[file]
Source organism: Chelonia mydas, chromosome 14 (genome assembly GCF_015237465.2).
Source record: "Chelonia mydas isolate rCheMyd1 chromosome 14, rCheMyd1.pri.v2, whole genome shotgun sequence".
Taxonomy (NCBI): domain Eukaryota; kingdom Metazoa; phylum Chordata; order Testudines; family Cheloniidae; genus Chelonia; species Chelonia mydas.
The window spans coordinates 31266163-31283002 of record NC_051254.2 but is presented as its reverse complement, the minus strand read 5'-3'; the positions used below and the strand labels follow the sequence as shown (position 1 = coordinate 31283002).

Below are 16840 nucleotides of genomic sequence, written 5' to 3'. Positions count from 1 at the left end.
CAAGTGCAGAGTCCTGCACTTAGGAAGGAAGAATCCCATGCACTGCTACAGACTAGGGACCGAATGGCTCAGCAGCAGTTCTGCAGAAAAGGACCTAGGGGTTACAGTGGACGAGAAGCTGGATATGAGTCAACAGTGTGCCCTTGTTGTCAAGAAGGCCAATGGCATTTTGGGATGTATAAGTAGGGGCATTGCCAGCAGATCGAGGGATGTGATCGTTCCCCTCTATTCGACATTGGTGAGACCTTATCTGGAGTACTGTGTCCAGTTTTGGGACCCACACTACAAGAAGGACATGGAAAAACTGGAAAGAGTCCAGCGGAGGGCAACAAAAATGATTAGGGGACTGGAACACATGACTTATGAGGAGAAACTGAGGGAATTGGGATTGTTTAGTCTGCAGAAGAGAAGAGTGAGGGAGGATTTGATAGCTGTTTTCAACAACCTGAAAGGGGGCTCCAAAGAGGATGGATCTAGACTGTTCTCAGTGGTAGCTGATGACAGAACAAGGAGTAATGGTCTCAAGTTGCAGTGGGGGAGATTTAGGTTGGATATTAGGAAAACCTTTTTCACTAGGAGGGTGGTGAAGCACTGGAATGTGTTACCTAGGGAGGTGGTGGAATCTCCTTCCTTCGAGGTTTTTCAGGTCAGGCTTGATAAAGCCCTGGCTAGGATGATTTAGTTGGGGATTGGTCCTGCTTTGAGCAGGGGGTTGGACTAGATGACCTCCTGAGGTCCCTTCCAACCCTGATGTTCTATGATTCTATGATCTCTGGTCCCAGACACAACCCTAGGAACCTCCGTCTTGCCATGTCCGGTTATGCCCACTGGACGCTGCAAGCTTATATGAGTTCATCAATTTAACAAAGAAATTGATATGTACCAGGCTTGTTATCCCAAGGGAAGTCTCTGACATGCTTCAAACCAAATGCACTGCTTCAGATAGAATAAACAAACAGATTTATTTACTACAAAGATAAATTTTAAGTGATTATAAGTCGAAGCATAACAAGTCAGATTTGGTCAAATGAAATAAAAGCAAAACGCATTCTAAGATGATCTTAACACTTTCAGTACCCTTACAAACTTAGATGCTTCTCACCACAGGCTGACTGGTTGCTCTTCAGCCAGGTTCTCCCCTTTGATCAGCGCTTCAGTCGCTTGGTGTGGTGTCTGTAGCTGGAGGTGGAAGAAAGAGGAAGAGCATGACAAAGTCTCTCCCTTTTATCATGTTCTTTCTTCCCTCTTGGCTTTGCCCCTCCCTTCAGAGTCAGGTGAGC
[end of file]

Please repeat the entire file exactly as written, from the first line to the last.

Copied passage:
Source organism: Chelonia mydas, chromosome 14 (genome assembly GCF_015237465.2).
Source record: "Chelonia mydas isolate rCheMyd1 chromosome 14, rCheMyd1.pri.v2, whole genome shotgun sequence".
Taxonomy (NCBI): domain Eukaryota; kingdom Metazoa; phylum Chordata; order Testudines; family Cheloniidae; genus Chelonia; species Chelonia mydas.
The window spans coordinates 31266163-31283002 of record NC_051254.2 but is presented as its reverse complement, the minus strand read 5'-3'; the positions used below and the strand labels follow the sequence as shown (position 1 = coordinate 31283002).

Below are 16840 nucleotides of genomic sequence, written 5' to 3'. Positions count from 1 at the left end.
CAAGTGCAGAGTCCTGCACTTAGGAAGGAAGAATCCCATGCACTGCTACAGACTAGGGACCGAATGGCTCAGCAGCAGTTCTGCAGAAAAGGACCTAGGGGTTACAGTGGACGAGAAGCTGGATATGAGTCAACAGTGTGCCCTTGTTGTCAAGAAGGCCAATGGCATTTTGGGATGTATAAGTAGGGGCATTGCCAGCAGATCGAGGGATGTGATCGTTCCCCTCTATTCGACATTGGTGAGACCTTATCTGGAGTACTGTGTCCAGTTTTGGGACCCACACTACAAGAAGGACATGGAAAAACTGGAAAGAGTCCAGCGGAGGGCAACAAAAATGATTAGGGGACTGGAACACATGACTTATGAGGAGAAACTGAGGGAATTGGGATTGTTTAGTCTGCAGAAGAGAAGAGTGAGGGAGGATTTGATAGCTGTTTTCAACAACCTGAAAGGGGGCTCCAAAGAGGATGGATCTAGACTGTTCTCAGTGGTAGCTGATGACAGAACAAGGAGTAATGGTCTCAAGTTGCAGTGGGGGAGATTTAGGTTGGATATTAGGAAAACCTTTTTCACTAGGAGGGTGGTGAAGCACTGGAATGTGTTACCTAGGGAGGTGGTGGAATCTCCTTCCTTCGAGGTTTTTCAGGTCAGGCTTGATAAAGCCCTGGCTAGGATGATTTAGTTGGGGATTGGTCCTGCTTTGAGCAGGGGGTTGGACTAGATGACCTCCTGAGGTCCCTTCCAACCCTGATGTTCTATGATTCTATGATCTCTGGTCCCAGACACAACCCTAGGAACCTCCGTCTTGCCATGTCCGGTTATGCCCACTGGACGCTGCAAGCTTATATGAGTTCATCAATTTAACAAAGAAATTGATATGTACCAGGCTTGTTATCCCAAGGGAAGTCTCTGACATGCTTCAAACCAAATGCACTGCTTCAGATAGAATAAACAAACAGATTTATTTACTACAAAGATAAATTTTAAGTGATTATAAGTCGAAGCATAACAAGTCAGATTTGGTCAAATGAAATAAAAGCAAAACGCATTCTAAGATGATCTTAACACTTTCAGTACCCTTACAAACTTAGATGCTTCTCACCACAGGCTGACTGGTTGCTCTTCAGCCAGGTTCTCCCCTTTGATCAGCGCTTCAGTCGCTTGGTGTGGTGTCTGTAGCTGGAGGTGGAAGAAAGAGGAAGAGCATGACAAAGTCTCTCCCTTTTATCATGTTCTTTCTTCCCTCTTGGCTTTGCCCCTCCCTTCAGAGTCAGGTGAGC